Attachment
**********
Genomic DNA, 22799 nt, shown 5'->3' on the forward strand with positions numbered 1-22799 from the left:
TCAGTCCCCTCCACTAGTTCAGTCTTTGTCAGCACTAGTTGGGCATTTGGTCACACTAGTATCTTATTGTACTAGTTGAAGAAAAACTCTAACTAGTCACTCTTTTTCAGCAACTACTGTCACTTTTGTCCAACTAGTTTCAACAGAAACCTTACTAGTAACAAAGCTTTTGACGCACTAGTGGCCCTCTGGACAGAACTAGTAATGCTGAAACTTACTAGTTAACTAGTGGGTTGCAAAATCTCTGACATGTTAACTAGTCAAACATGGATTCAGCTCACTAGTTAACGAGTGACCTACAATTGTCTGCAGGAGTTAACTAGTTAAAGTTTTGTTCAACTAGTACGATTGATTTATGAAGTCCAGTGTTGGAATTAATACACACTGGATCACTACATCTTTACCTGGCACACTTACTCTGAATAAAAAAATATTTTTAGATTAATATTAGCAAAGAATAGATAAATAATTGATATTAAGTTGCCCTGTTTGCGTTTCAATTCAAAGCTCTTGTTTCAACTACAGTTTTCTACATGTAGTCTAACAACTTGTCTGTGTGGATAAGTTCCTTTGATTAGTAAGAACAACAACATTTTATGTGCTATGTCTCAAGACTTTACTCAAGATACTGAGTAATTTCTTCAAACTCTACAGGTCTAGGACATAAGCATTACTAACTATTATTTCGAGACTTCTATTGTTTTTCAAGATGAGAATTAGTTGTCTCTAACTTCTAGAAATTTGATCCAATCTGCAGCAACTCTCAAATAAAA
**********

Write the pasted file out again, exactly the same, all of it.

Genomic DNA, 22799 nt, shown 5'->3' on the forward strand with positions numbered 1-22799 from the left:
TCAGTCCCCTCCACTAGTTCAGTCTTTGTCAGCACTAGTTGGGCATTTGGTCACACTAGTATCTTATTGTACTAGTTGAAGAAAAACTCTAACTAGTCACTCTTTTTCAGCAACTACTGTCACTTTTGTCCAACTAGTTTCAACAGAAACCTTACTAGTAACAAAGCTTTTGACGCACTAGTGGCCCTCTGGACAGAACTAGTAATGCTGAAACTTACTAGTTAACTAGTGGGTTGCAAAATCTCTGACATGTTAACTAGTCAAACATGGATTCAGCTCACTAGTTAACGAGTGACCTACAATTGTCTGCAGGAGTTAACTAGTTAAAGTTTTGTTCAACTAGTACGATTGATTTATGAAGTCCAGTGTTGGAATTAATACACACTGGATCACTACATCTTTACCTGGCACACTTACTCTGAATAAAAAAATATTTTTAGATTAATATTAGCAAAGAATAGATAAATAATTGATATTAAGTTGCCCTGTTTGCGTTTCAATTCAAAGCTCTTGTTTCAACTACAGTTTTCTACATGTAGTCTAACAACTTGTCTGTGTGGATAAGTTCCTTTGATTAGTAAGAACAACAACATTTTATGTGCTATGTCTCAAGACTTTACTCAAGATACTGAGTAATTTCTTCAAACTCTACAGGTCTAGGACATAAGCATTACTAACTATTATTTCGAGACTTCTATTGTTTTTCAAGATGAGAATTAGTTGTCTCTAACTTCTAGAAATTTGATCCAATCTGCAGCAACTCTCAAATAAAA